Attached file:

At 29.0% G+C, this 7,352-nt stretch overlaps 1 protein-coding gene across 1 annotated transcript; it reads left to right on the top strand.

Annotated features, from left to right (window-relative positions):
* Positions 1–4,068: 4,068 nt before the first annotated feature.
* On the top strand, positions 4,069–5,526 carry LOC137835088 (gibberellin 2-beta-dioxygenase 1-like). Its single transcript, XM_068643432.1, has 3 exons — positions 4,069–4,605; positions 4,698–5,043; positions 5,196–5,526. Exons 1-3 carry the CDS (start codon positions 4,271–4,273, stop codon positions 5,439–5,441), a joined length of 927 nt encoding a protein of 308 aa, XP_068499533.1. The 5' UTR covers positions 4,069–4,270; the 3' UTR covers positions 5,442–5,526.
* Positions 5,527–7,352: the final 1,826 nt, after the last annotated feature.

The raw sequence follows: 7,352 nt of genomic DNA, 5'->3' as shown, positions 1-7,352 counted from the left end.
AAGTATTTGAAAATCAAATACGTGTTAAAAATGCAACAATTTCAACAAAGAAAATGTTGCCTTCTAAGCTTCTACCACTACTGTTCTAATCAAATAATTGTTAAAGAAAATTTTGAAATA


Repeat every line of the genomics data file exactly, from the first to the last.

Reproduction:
At 29.0% G+C, this 7,352-nt stretch overlaps 1 protein-coding gene across 1 annotated transcript; it reads left to right on the top strand.

Annotated features, from left to right (window-relative positions):
* Positions 1–4,068: 4,068 nt before the first annotated feature.
* On the top strand, positions 4,069–5,526 carry LOC137835088 (gibberellin 2-beta-dioxygenase 1-like). Its single transcript, XM_068643432.1, has 3 exons — positions 4,069–4,605; positions 4,698–5,043; positions 5,196–5,526. Exons 1-3 carry the CDS (start codon positions 4,271–4,273, stop codon positions 5,439–5,441), a joined length of 927 nt encoding a protein of 308 aa, XP_068499533.1. The 5' UTR covers positions 4,069–4,270; the 3' UTR covers positions 5,442–5,526.
* Positions 5,527–7,352: the final 1,826 nt, after the last annotated feature.

The raw sequence follows: 7,352 nt of genomic DNA, 5'->3' as shown, positions 1-7,352 counted from the left end.
AAGTATTTGAAAATCAAATACGTGTTAAAAATGCAACAATTTCAACAAAGAAAATGTTGCCTTCTAAGCTTCTACCACTACTGTTCTAATCAAATAATTGTTAAAGAAAATTTTGAAATA